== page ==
Automotive interior surfaces need to be attractive to the eye and smooth to the skin. They are the interface between the user and the vehicle. Furthermore, it is the defining aspect for how he/she perceives the interior of the automotive – and even more important: The driving experience. One out of ten respondents (10.3%) sees the poor processing quality of interior surface materials as the most annoying factor in the current car. 44.8% of all respondents see a benefit in surfaces that look and feel especially high quality – for example for seats, dashboards or headliners – compared to just 11.4% who do not. A third of all participants (32.5%) would be willing to pay a reasonable price for these surfaces as an extra equipment. While the word “reasonable” is of course strictly subjective, it shows the growing importance of interior surfaces. Asked about the surface material itself, 57% of the respondents think that sustainable materials for seat covers and surfaces will be becoming increasingly important in the next 5 to 10 years, while the need for real leather equipment will fall drastically.
Next to look and feel, the results of the survey show an increasing need towards interior surfaces with further functions, adding to the overall driving experience. Asked about additional functions of the seat covers and surfaces, 49% of all respondents see a benefit in antibacterial properties. Taking a closer look at the age structure, it turns out that car users from 18–39 years are seeing a stronger benefit of antibacterial surfaces, especially compared to the participants over 59 years. The same trend can be seen in regard to seat covers and surfaces with odor-inhibiting properties. 49.3% see a benefit in these surfaces, which are again highly valued by the car users from 18–39 years. While there is an overall need for hygienic surfaces, stronger demand can be observed within the younger age groups, who are also more willing to accept additional costs for these surfaces.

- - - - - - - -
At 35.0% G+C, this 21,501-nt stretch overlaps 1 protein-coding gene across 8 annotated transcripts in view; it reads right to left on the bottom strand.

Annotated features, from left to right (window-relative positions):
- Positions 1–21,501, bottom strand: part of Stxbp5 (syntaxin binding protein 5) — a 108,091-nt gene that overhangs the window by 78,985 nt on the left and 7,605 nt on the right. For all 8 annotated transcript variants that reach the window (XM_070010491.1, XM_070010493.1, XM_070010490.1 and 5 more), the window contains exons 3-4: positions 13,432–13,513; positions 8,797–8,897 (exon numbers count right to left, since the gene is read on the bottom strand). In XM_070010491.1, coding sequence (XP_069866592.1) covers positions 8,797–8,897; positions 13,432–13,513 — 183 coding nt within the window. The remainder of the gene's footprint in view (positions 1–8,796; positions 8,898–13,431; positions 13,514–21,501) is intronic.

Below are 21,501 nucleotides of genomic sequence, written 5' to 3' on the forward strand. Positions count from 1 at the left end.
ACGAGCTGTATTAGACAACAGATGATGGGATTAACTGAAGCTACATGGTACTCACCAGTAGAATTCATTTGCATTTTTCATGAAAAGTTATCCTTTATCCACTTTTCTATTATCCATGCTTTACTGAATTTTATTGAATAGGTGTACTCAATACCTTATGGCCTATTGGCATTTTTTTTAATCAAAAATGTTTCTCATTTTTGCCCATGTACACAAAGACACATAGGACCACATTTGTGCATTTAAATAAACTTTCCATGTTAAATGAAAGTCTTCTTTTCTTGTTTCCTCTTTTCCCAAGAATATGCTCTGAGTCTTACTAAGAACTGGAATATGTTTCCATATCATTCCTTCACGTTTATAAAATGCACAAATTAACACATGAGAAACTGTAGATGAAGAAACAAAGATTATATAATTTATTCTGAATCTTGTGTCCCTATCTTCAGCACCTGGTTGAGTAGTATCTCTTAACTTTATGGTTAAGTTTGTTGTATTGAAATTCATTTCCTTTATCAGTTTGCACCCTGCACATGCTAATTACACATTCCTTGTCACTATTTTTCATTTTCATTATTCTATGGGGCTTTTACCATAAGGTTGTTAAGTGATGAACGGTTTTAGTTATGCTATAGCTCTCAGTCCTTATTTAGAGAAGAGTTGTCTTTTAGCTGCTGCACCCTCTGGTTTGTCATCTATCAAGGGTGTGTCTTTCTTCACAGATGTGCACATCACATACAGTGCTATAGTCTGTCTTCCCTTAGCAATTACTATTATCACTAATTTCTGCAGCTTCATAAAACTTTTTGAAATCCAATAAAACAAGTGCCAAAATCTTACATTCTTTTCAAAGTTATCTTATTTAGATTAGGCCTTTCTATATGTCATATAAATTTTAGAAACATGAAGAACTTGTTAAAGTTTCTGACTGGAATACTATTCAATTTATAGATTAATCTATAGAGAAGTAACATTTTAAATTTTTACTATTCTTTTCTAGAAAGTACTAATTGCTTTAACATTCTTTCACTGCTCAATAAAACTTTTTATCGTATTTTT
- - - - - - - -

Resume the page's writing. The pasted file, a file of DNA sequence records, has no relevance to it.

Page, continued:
With the changing in-car driving experience, the perception of sound and noise is evenly about to change. Already today 16.1% of the car users consider the driving noise as the most annoying factor of their current car. Looking ahead to the future automotive, the suppression of road and engine noise – now a challenge to many car users – will become even more urgent. While different materials and technologies inside the car can tackle this problem, visible interior surfaces can also play their part. 51.8% would see a benefit in noise-absorbing seat covers and surfaces, 35.9% are even inclined to book these surfaces for additional costs.
Rother concludes by saying: “With the passenger compartment moving more into focus and becoming a key decision factor, we see significant potential for differentiating technologies, addressing the passengers’ senses and meeting highest demand.”